Physalaemin: an amphibian tachykinin in human lung small-cell carcinoma

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Science  07 Jan 1983:
Vol. 219, Issue 4580, pp. 79-81
DOI: 10.1126/science.6294828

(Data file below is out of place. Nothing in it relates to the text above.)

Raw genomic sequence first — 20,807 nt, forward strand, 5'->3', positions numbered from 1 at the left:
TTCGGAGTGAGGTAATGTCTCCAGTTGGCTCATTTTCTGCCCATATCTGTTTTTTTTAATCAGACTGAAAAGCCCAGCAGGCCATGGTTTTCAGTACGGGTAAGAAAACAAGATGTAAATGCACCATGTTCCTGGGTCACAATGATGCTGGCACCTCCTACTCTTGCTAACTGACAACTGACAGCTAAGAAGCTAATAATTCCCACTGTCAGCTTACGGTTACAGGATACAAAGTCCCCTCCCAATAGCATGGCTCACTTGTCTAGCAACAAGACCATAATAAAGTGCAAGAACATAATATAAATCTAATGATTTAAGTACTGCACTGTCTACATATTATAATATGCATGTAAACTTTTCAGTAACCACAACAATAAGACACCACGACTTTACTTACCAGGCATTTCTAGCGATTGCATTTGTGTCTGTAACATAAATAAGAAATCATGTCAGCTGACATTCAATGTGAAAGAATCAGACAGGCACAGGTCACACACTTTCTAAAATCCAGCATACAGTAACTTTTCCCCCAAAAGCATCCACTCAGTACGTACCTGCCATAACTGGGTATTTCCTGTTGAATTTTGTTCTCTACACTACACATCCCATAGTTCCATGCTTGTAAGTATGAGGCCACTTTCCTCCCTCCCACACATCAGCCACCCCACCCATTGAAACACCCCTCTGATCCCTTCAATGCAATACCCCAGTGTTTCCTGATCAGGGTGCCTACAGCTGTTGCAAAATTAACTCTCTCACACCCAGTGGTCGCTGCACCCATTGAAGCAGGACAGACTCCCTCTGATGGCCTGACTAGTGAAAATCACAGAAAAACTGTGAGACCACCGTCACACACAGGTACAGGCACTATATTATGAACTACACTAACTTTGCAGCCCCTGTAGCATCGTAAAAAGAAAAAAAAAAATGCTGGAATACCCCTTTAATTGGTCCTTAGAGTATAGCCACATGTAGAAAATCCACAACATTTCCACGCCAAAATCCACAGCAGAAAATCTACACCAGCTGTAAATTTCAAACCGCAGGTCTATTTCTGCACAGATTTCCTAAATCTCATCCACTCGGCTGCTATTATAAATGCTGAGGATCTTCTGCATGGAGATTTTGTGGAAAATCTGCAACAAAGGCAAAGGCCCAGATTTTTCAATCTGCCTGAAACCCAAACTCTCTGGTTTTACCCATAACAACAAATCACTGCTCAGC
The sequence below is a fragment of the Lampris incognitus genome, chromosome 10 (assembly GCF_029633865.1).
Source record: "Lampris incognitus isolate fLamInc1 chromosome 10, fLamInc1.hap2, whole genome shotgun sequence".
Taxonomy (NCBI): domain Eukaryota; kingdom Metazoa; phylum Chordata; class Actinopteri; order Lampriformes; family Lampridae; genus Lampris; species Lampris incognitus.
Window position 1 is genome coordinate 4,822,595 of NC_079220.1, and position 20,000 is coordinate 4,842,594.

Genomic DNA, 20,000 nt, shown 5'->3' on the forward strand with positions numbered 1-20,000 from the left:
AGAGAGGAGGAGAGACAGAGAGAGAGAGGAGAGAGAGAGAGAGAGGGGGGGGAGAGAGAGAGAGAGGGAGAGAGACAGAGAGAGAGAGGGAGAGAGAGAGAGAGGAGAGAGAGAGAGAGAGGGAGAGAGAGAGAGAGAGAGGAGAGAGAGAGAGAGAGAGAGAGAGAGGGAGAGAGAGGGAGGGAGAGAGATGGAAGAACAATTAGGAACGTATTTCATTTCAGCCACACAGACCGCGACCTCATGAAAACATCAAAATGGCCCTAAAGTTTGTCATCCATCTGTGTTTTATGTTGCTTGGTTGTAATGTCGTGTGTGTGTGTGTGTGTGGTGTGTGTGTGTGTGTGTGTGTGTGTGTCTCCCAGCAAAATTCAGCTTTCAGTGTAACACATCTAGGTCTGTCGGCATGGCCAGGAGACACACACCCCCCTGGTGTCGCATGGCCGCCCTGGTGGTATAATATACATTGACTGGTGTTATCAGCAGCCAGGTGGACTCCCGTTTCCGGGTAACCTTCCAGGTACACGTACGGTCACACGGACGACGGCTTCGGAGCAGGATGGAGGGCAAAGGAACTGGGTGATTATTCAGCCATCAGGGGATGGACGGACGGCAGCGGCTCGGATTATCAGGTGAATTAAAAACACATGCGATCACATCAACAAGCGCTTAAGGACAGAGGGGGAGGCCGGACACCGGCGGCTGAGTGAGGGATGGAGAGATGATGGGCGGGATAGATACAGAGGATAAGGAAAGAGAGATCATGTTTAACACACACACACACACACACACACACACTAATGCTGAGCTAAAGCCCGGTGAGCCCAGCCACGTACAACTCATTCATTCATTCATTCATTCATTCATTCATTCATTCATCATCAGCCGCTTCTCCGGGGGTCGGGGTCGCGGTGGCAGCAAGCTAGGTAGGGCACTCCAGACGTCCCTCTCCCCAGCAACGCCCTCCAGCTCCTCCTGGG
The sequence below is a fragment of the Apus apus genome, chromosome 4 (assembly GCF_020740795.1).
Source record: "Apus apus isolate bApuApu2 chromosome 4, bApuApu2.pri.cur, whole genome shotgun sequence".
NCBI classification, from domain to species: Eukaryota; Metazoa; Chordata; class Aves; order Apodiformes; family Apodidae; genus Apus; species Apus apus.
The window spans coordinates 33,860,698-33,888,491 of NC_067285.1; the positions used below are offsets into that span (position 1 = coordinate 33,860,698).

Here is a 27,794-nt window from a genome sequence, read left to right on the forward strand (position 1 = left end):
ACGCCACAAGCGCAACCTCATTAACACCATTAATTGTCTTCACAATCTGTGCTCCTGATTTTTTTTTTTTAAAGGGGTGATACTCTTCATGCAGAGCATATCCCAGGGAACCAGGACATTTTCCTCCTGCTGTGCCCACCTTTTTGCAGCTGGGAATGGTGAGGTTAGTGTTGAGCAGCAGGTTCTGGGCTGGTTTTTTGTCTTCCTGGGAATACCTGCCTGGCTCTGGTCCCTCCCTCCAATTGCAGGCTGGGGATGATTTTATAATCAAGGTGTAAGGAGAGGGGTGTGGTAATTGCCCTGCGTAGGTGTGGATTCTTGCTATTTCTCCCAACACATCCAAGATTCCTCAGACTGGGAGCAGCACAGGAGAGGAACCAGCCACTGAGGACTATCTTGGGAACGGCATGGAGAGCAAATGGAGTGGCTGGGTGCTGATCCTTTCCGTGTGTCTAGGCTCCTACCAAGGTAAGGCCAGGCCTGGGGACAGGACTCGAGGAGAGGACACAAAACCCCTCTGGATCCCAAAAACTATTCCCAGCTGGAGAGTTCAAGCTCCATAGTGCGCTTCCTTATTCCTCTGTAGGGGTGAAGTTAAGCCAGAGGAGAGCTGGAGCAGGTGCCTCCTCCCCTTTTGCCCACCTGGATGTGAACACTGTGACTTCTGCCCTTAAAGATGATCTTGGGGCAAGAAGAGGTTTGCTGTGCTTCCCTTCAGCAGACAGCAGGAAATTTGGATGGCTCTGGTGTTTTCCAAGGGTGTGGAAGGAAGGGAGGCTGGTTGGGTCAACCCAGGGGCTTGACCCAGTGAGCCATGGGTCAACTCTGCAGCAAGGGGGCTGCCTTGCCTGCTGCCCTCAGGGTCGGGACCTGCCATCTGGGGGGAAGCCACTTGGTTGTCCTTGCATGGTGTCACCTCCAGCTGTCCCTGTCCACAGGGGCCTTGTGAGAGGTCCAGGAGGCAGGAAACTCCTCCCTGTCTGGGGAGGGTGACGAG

Immunoreactivity to the amphibian peptide physalaemin was characterized from extracts of a human lung small-cell carcinoma by immunological, chemical, and pharmacological means. Tumor-related peptide cross-reacted with three antiserums to physalaemin to yield 1.1 to 1.6 nanomoles per gram of tissue. Physalaemin and tumor peptide had similar retention times on high-performance liquid chromatography after chemical and enzymic modifications that included pH changes, oxone oxidation, use of a hydrophilic ion-pairing reagent, and digestion with trypsin and pyroglutamate aminopeptidase. Both physalaemin and the tumor peptide produced a contractile response of isolated guinea pig ileum at threshold concentrations of approximately 100 to 150 picograms per milliliter. These data suggest that small-cell carcinoma of the lung contains a physalaemin-like peptide that has structural and biological homology to its amphibian counterpart.